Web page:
As states across the country pass anti-gay legislation targeting schools, the city of Boston is doing the opposite. Officials are making sure queer young people have a safe place at school, and they are on a mission to spread the word.
Quincey Roberts, the inaugural executive director for Boston's Office of LGBTQ+ Advancement, is visiting some of the city's 30 public high schools to promote student-led Gay-Straight Alliances, also known as Gender-Sexuality Alliances.
Under state law, high schools in Massachusetts are required to have a GSA if students want it, but Roberts said not many are aware that the law exists.
"The law is already on the books, so now, we need to enforce it and create safe spaces for our young folks," Roberts said.
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Roberts and other Boston city officials spoke at Boston Arts Academy Tuesday as part of their tour of schools. They are also announcing resources for GSAs and Beyond Pride Mini-Grants, which the city is giving to individuals and LGBTQ+-centered organizations that empower the community.
"This is a city for all people, and this is just one step in the right direction to make sure that happens," Roberts said.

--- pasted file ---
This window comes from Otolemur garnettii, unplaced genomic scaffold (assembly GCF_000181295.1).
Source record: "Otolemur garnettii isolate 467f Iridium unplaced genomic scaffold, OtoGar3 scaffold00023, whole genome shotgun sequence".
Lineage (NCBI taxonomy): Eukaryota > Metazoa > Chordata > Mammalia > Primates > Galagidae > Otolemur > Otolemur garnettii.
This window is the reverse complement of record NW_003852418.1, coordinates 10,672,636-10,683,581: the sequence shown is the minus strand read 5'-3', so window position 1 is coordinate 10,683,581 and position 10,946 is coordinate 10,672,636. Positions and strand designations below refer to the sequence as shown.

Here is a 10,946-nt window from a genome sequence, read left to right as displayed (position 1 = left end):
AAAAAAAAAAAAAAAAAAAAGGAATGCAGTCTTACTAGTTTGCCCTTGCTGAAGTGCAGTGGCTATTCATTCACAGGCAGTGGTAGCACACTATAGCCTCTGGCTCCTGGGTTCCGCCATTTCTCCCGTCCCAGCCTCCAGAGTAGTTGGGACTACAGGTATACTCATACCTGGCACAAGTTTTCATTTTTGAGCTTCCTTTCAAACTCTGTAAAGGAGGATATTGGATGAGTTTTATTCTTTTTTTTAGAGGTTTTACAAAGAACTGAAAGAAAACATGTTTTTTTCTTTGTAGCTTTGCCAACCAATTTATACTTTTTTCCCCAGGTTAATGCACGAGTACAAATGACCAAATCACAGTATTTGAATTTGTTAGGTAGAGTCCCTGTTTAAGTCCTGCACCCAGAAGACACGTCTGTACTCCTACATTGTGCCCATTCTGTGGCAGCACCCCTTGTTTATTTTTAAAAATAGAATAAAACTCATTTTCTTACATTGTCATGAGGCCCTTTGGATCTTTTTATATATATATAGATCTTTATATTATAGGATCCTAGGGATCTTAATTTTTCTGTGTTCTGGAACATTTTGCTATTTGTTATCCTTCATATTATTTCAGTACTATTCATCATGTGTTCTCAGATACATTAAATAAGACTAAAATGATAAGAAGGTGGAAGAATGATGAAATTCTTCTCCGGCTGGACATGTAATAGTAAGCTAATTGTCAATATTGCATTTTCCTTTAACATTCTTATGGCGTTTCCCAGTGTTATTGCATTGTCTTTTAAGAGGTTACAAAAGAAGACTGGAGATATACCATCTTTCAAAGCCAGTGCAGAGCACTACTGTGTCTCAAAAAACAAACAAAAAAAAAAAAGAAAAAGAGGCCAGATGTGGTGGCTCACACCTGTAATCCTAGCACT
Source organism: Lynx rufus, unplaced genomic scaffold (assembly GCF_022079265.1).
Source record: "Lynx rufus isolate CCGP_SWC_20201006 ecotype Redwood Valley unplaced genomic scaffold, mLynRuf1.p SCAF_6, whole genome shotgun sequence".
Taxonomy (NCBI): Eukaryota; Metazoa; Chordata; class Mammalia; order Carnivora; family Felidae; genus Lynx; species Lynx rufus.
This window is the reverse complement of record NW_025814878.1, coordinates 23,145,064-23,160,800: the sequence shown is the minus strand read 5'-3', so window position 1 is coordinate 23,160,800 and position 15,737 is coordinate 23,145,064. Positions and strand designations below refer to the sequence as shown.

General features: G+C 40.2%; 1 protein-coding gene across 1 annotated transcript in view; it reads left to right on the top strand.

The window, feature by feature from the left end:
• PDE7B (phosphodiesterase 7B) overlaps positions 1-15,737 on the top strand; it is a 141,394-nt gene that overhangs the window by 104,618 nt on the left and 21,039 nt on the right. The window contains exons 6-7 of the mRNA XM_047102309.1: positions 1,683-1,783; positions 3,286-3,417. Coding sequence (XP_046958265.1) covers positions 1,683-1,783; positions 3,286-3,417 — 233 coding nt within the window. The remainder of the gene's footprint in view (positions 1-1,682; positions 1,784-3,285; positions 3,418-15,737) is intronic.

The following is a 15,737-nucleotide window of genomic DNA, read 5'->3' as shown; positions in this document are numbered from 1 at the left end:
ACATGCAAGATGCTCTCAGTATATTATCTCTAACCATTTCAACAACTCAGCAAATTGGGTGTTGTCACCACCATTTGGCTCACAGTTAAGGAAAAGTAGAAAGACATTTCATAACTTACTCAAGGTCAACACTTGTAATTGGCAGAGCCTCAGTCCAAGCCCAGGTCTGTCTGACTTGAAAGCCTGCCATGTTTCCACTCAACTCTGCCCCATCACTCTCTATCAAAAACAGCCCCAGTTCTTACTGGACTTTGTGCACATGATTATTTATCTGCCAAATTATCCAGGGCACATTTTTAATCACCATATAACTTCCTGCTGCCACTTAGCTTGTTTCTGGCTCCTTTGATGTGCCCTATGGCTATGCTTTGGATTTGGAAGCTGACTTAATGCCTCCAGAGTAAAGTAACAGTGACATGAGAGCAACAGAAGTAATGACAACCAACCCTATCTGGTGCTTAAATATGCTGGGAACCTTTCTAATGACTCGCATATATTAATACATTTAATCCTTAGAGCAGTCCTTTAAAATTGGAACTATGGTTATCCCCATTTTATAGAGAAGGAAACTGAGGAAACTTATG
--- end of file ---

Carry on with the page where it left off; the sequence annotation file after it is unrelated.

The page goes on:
It is already happening at Boston Latin Academy, where sophomore Jevon Williams started a GSA to build community.
"Because I know how it feels and I know how it can feel to have nowhere to turn," Williams said.
Williams, who went through a tough journey coming out in elementary school, said he is blown away by how many students show up every week to participate in the GSA. He hopes the group can be a model for the rest of the city and beyond.
"It isn't just a place to talk," Williams said. "It's more of a place to say our voice is ready to be heard."
The Amplify GSA campaign will be featured at Boston Celtics Pride Night on March 3.